There’s Nothing Glorious About the Twelfth
By Kit Davidson, Shooting Consultant to Animal Aid
Glori’ous a. possessing glory, illustrious, conferring glory, honourable, splendid, magnificent, intensely delightful, ecstatically happy with drink.
There is nothing glorious about the Twelfth of August. The only similarity grouse shooting shares with the dictionary definition of this abused adjective is the connection with drink. The hip flasks and shooting sticks will be full and the shoot lunch noisy when another season’s hapless birds meet their premature ends over the grouse butts. This extravagant cruel hedonism is shameful enough to call itself glorious.
What’s it all for? The apologists will shout that is about conservation. They will crow about songbirds and waders, but only because these birds do not prejudice shooting. The defensive will claim it is the harvesting of food. But nobody will admit that it is really about the pleasure of shooting a warm-blooded feathered target.
Grouse shooting is cruel. It is cruel because the bird makes good ‘sport’. Grouse fly low and fast and are difficult to kill cleanly. However, no skill or training is necessary to go grouse shooting. The only qualification is a fat wallet. In the UK, anyone who is lacking a criminal record, which resulted in a custodial sentence of more than three years, can obtain a shotgun licence. Grouse guns do not even need licensing, when shooting with the moor owner’s permission.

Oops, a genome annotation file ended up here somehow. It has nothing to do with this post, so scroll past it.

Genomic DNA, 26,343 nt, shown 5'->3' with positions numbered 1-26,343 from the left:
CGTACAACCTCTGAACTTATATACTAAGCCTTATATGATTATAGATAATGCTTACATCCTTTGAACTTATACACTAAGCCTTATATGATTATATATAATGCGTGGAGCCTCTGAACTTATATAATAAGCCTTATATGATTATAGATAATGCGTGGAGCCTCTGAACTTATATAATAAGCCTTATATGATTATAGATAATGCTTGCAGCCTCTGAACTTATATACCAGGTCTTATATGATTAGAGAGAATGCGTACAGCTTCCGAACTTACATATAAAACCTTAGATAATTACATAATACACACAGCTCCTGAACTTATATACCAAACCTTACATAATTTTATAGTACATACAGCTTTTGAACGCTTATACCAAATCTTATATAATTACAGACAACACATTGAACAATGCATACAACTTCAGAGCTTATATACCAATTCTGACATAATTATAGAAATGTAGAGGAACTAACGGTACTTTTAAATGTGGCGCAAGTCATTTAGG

Grouse shooting is cruel because the management of the moor subjects the bird to a cycle of over-breeding and disease. All grouse moors enter the cycle by which the grouse populations collapse when they overburden the moor and increase their propensity to fatal gut infection.
It is also the moor management that ‘removes’ natural predators or fauna that might compete with grouse for moorland food. Moor management is cruel and destructive because it indiscriminately persecutes and destroys any creatures who jeopardize the maxima of the shooting. Even the humble heather beetle is vilified because it jointly depends upon the heather with the grouse.
Moor management is not only cruel, it is often criminal. Protected birds of prey are shot, poisoned and trapped. Their nests and eggs are destroyed, and gamekeepers who are successfully prosecuted do not lose their jobs protecting the moor owners’ grouse. The problem is widespread. The crimes are inflicted in the name of a selfish sport. Last month, Scottish Natural Heritage reported the disgraceful connection between grouse shooting, the decline of the Golden Eagle and illegal poisons.1 In 2007, there were at least 11 deliberate cases of poisoning of Red Kites in Scotland alone. 2 The rump of the shooting industry and others who laud the local economic benefits of shooting ignore the obvious: that Golden Eagles and Red Kites are a more inclusive and likely more profitable public attraction than is grouse shooting for selected tweedies with too much disposable income.